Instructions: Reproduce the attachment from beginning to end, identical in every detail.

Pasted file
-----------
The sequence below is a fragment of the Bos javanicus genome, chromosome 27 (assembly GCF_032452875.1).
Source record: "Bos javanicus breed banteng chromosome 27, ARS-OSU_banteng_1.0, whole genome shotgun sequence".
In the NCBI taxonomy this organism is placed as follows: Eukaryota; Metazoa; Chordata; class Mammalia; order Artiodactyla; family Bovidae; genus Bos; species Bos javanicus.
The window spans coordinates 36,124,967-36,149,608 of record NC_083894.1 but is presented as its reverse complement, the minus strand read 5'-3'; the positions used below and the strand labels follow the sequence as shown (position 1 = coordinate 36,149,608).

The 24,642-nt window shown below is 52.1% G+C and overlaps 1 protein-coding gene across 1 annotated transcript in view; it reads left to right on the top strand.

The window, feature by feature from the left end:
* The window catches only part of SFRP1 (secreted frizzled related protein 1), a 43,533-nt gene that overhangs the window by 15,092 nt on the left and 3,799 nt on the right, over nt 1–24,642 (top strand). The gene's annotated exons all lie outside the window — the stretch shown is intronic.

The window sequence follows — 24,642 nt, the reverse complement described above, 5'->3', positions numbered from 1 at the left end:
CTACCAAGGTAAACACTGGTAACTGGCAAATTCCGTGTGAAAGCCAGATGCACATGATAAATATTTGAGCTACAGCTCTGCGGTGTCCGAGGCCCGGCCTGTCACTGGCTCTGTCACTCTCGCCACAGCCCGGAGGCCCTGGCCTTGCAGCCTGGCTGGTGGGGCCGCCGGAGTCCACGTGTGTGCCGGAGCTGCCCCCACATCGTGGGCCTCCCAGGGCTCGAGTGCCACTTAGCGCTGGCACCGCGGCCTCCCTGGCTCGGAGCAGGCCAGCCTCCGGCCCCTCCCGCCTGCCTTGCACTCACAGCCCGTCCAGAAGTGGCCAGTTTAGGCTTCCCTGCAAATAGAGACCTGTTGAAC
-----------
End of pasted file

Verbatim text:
The sequence below is a fragment of the Bos javanicus genome, chromosome 27 (assembly GCF_032452875.1).
Source record: "Bos javanicus breed banteng chromosome 27, ARS-OSU_banteng_1.0, whole genome shotgun sequence".
In the NCBI taxonomy this organism is placed as follows: Eukaryota; Metazoa; Chordata; class Mammalia; order Artiodactyla; family Bovidae; genus Bos; species Bos javanicus.
The window spans coordinates 36,124,967-36,149,608 of record NC_083894.1 but is presented as its reverse complement, the minus strand read 5'-3'; the positions used below and the strand labels follow the sequence as shown (position 1 = coordinate 36,149,608).

The 24,642-nt window shown below is 52.1% G+C and overlaps 1 protein-coding gene across 1 annotated transcript in view; it reads left to right on the top strand.

The window, feature by feature from the left end:
* The window catches only part of SFRP1 (secreted frizzled related protein 1), a 43,533-nt gene that overhangs the window by 15,092 nt on the left and 3,799 nt on the right, over nt 1–24,642 (top strand). The gene's annotated exons all lie outside the window — the stretch shown is intronic.

The window sequence follows — 24,642 nt, the reverse complement described above, 5'->3', positions numbered from 1 at the left end:
CTACCAAGGTAAACACTGGTAACTGGCAAATTCCGTGTGAAAGCCAGATGCACATGATAAATATTTGAGCTACAGCTCTGCGGTGTCCGAGGCCCGGCCTGTCACTGGCTCTGTCACTCTCGCCACAGCCCGGAGGCCCTGGCCTTGCAGCCTGGCTGGTGGGGCCGCCGGAGTCCACGTGTGTGCCGGAGCTGCCCCCACATCGTGGGCCTCCCAGGGCTCGAGTGCCACTTAGCGCTGGCACCGCGGCCTCCCTGGCTCGGAGCAGGCCAGCCTCCGGCCCCTCCCGCCTGCCTTGCACTCACAGCCCGTCCAGAAGTGGCCAGTTTAGGCTTCCCTGCAAATAGAGACCTGTTGAAC